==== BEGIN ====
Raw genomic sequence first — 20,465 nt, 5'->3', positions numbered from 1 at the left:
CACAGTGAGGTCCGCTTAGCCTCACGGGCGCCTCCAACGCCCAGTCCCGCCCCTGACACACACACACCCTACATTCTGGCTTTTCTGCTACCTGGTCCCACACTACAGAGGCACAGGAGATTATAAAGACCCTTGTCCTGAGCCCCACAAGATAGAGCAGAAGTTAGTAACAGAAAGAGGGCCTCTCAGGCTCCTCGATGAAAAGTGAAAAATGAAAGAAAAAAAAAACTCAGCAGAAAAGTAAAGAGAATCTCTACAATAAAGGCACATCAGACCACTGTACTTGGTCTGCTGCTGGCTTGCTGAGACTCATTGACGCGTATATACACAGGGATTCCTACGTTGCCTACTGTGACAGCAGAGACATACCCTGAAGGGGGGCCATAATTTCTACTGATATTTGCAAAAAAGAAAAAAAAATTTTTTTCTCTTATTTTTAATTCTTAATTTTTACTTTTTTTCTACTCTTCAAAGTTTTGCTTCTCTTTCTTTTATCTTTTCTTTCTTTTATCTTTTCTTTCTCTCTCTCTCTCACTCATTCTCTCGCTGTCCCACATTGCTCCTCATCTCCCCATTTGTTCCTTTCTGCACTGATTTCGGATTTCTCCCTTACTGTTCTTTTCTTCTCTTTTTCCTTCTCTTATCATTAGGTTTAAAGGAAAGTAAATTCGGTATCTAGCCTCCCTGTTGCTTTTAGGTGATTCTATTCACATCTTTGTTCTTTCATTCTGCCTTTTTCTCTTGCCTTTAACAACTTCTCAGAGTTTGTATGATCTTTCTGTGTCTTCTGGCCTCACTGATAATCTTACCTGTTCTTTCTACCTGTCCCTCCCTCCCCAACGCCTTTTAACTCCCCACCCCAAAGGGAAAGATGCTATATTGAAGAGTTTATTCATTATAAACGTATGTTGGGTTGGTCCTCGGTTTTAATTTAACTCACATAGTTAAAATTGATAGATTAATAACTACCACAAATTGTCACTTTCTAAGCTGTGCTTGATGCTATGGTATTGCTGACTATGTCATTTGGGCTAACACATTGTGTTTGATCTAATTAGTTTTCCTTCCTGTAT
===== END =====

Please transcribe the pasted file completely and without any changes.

Raw genomic sequence first — 20,465 nt, 5'->3', positions numbered from 1 at the left:
CACAGTGAGGTCCGCTTAGCCTCACGGGCGCCTCCAACGCCCAGTCCCGCCCCTGACACACACACACCCTACATTCTGGCTTTTCTGCTACCTGGTCCCACACTACAGAGGCACAGGAGATTATAAAGACCCTTGTCCTGAGCCCCACAAGATAGAGCAGAAGTTAGTAACAGAAAGAGGGCCTCTCAGGCTCCTCGATGAAAAGTGAAAAATGAAAGAAAAAAAAAACTCAGCAGAAAAGTAAAGAGAATCTCTACAATAAAGGCACATCAGACCACTGTACTTGGTCTGCTGCTGGCTTGCTGAGACTCATTGACGCGTATATACACAGGGATTCCTACGTTGCCTACTGTGACAGCAGAGACATACCCTGAAGGGGGGCCATAATTTCTACTGATATTTGCAAAAAAGAAAAAAAAATTTTTTTCTCTTATTTTTAATTCTTAATTTTTACTTTTTTTCTACTCTTCAAAGTTTTGCTTCTCTTTCTTTTATCTTTTCTTTCTTTTATCTTTTCTTTCTCTCTCTCTCTCACTCATTCTCTCGCTGTCCCACATTGCTCCTCATCTCCCCATTTGTTCCTTTCTGCACTGATTTCGGATTTCTCCCTTACTGTTCTTTTCTTCTCTTTTTCCTTCTCTTATCATTAGGTTTAAAGGAAAGTAAATTCGGTATCTAGCCTCCCTGTTGCTTTTAGGTGATTCTATTCACATCTTTGTTCTTTCATTCTGCCTTTTTCTCTTGCCTTTAACAACTTCTCAGAGTTTGTATGATCTTTCTGTGTCTTCTGGCCTCACTGATAATCTTACCTGTTCTTTCTACCTGTCCCTCCCTCCCCAACGCCTTTTAACTCCCCACCCCAAAGGGAAAGATGCTATATTGAAGAGTTTATTCATTATAAACGTATGTTGGGTTGGTCCTCGGTTTTAATTTAACTCACATAGTTAAAATTGATAGATTAATAACTACCACAAATTGTCACTTTCTAAGCTGTGCTTGATGCTATGGTATTGCTGACTATGTCATTTGGGCTAACACATTGTGTTTGATCTAATTAGTTTTCCTTCCTGTAT